Left-Wing Coalition?

Moving Against Merkel

Angela Merkel attends a memorial service for the victims of a Munich shooting spree. Source: Getty Images
Angela Merkel attends a memorial service for the victims of a Munich shooting spree.
  • Why it matters

    Why it matters

    Chancellor Angela Merkel’s popularity has waned, but she’s still the candidate to beat in Germany’s 2017 federal elections.

  • Facts

    Facts

    • Chancellor Merkel’s center-right Christian Democrats and the center-left Social Democrats currently govern in a “grand coalition.”
    • With 48 percent support, Ms. Merkel is ahead of Social Democratic party leader Sigmar Gabriel by 33 points as the favored candidate for chancellor.
    • But the Social Democrats, the Greens and the Left Party could use their 10-seat majority over their conservative rivals to oust Ms. Merkel in a vote of no confidence.
  • Audio

    Audio

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The Social Democratic Party, the junior partner in a grand coalition led by Angela Merkel, may seek to force a vote of no confidence and oust her as chancellor before the general elections.

Political insiders say the Social Democrats might rally the other left parties in parliament to oust Ms. Merkel, who has come under heavy fire for her open-door immigration policy, which many blame for the recent wave of terror attacks in Germany.

Though Ms. Merkel’s Christian Democrats and their Bavarian sister party, the Christian Social Union, are the single largest bloc in parliament, they don’t have an outright majority.

Taken together, the Social Democrats, the Green Party and the socialist Left Party have 10 more seats than their conservative rivals. In theory, the three left parties could use their slight majority to oust Ms. Merkel and make Mr. Gabriel chancellor.

Even though chancellor Angela Merkel's approval rating has tanked in the aftermath of the refugee crisis, Social Democrats still stand little chance of beating her outright in the 2017 general elections.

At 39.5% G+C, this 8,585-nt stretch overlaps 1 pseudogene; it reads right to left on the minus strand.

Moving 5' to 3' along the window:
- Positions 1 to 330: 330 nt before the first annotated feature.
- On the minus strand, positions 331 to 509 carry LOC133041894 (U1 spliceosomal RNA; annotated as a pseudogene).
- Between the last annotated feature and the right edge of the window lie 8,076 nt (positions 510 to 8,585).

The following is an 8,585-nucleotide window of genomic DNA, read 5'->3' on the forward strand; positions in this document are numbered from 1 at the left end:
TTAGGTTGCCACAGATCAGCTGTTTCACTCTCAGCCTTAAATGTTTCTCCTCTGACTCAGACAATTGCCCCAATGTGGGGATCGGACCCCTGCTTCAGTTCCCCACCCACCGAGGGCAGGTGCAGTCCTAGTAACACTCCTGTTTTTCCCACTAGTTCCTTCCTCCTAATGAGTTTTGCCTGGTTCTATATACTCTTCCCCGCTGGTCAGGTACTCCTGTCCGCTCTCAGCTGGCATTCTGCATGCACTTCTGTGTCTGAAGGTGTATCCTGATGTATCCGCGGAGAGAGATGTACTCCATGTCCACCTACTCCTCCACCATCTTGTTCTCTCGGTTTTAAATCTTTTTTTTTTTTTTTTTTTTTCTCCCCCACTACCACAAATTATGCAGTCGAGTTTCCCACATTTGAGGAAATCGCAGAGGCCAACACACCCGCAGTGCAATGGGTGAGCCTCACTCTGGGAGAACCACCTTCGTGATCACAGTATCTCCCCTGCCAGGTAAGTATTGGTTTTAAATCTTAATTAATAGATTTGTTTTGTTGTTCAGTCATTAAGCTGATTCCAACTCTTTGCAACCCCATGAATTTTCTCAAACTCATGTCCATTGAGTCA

Last year, such a maneuver would have been dismissed as ludicrous. But voters have grown disillusioned with the grand coalition’s handling of the refugee crisis.

According to the pollster Emnid, 57 percent of Germans believe Ms. Merkel’s refugee policy has failed.

And the deal she struck with Turkey to slow the flow of refugees is cracking amid tensions with Ankara. If the deal collapses, the flow of refugees could pick up again, giving renewed political momentum to the right-wing Alternative for Germany party, known as the AfD.

The recent terrorist attacks carried out by two refugees in Bavaria have also driven a wedge between Ms. Merkel’s centrist Christian Democrats and the more conservative Christian Social Union.

But even though chancellor Angela Merkel’s approval rating has tanked in the aftermath of the refugee crisis, Social Democrats still stand little chance of beating her outright in the 2017 general elections.

According to the pollster Emnid, Ms. Merkel’s center-right Christian Democrats continue to lead the pack with 35 percent support while the center-left Social Democrats trail with 23 percent support.

And though her approval rating may have taken a hit, Ms. Merkel remains the people’s choice for chancellor, especially given the alternatives. With 48 percent support, she trounces Social Democratic leader Sigmar Gabriel by 33 points, according to a recent Stern/RTL poll.

An important test for a coalition on the left will come this September when the city-state of Berlin and the state of Mecklenburg-Western Pomerania vote in regional elections.

Jürgen Trittin, a heavyweight in the Green Party, hasn’t ruled out a Social Democrat, Left Party and Green coalition in the two states. In the eastern state of Thuringia, the three left parties are already governing together.

But there are historic divisions among the left in Germany. The Social Democrats view the pacifist Left Party as unreliable when it comes to foreign policy, and there are many Greens who would like to form a coalition with the Christian Democrats.

Meanwhile, Germany will elect a new president in February. Though the office is largely symbolic, it’s considered a bellwether for the general election. Volker Bouffier, a Christian Democrat, has been named as a potential candidate. And he currently governs the state of Hesse in a coalition with the Green Party.

 

Daniel Delhaes reports on politics, transport and airlines from Handelsblatt’s Berlin office. To contact the author: delhaes@handelsblatt.com

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